Researchers turn CO2 into polyurethane precursor

China/Japan: Researchers from Kyoto University, the University of Tokyo in Japan and Jiangsu Normal University in China have developed a new material that can selectively capture carbon dioxide (CO2) molecules and convert them into ‘useful’ organic materials, including a precursor for polyurethane. The research project has been described in the journal Nature Communications.

The material is a porous coordination polymer (PCP, also known as a metal-organic framework), a framework consisting of zinc metal ions. The researchers tested their material using X-ray structural analysis and found that it can selectively capture only CO2 molecules with ten times more efficiency than other PCPs. The material has an organic component with a propeller-like molecular structure, and as CO2 molecules approach the structure, they rotate and rearrange to permit CO2 trapping, resulting in slight changes to the molecular channels within the PCP. This allows it to act as molecular sieve that can recognise molecules by size and shape. The PCP is also recyclable; the efficiency of the catalyst did not decrease even after 10 reaction cycles.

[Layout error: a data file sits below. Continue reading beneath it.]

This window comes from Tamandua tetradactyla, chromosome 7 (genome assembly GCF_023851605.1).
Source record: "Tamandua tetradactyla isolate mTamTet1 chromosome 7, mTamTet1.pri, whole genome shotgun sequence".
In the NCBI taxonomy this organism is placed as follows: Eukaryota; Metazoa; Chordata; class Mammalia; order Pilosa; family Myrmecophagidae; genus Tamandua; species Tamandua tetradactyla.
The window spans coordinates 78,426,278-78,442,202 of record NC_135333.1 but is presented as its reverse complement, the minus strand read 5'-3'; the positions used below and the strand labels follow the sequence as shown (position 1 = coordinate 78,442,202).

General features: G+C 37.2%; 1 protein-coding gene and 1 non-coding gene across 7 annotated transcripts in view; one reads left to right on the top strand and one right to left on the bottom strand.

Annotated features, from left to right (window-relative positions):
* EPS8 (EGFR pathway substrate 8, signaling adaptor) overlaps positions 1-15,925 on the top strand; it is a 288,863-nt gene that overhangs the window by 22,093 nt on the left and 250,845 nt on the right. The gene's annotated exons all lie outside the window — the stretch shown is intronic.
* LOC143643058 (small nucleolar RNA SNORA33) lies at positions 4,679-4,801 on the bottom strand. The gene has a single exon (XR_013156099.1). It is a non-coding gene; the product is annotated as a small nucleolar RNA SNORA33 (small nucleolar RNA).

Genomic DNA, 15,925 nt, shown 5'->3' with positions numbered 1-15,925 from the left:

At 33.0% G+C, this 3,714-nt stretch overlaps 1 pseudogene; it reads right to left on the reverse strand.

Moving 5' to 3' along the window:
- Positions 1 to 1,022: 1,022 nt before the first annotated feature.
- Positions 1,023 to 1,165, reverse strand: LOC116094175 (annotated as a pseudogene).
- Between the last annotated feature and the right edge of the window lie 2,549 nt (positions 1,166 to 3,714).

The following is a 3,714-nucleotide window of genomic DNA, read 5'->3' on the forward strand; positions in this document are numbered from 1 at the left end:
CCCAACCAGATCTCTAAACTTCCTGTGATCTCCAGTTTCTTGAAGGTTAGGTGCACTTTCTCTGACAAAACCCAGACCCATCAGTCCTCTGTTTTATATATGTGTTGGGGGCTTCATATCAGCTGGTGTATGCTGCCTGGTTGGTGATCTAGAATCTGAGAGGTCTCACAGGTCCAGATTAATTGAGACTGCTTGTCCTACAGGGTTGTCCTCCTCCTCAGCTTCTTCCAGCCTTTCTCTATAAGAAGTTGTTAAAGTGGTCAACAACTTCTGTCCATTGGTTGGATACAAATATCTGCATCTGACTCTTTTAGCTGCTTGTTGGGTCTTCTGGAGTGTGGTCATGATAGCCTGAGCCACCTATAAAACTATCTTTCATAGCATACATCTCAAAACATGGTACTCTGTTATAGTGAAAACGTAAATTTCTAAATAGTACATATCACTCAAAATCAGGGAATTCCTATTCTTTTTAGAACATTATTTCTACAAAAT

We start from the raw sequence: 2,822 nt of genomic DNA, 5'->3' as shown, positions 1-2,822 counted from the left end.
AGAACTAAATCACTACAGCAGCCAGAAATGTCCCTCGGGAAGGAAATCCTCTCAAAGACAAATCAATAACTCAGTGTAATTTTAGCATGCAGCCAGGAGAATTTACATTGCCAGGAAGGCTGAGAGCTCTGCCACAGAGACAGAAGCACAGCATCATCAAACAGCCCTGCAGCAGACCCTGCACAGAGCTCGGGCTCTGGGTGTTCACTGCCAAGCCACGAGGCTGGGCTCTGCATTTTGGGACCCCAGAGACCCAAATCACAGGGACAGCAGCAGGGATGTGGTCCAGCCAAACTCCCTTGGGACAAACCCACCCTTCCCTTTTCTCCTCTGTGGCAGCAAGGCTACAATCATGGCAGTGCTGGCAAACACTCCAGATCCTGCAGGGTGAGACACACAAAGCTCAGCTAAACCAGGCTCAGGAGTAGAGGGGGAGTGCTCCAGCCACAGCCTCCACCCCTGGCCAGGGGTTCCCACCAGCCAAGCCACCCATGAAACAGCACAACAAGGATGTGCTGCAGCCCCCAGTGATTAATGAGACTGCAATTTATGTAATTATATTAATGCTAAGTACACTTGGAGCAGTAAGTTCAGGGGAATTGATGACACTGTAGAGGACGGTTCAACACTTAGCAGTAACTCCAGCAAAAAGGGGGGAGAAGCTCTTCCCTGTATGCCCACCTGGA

After capturing the carbon, the converted material can be used to make polyurethane, a material with a wide variety of applications including insulation materials.

Written by Global Insulation staff

Post time: Oct-18-2019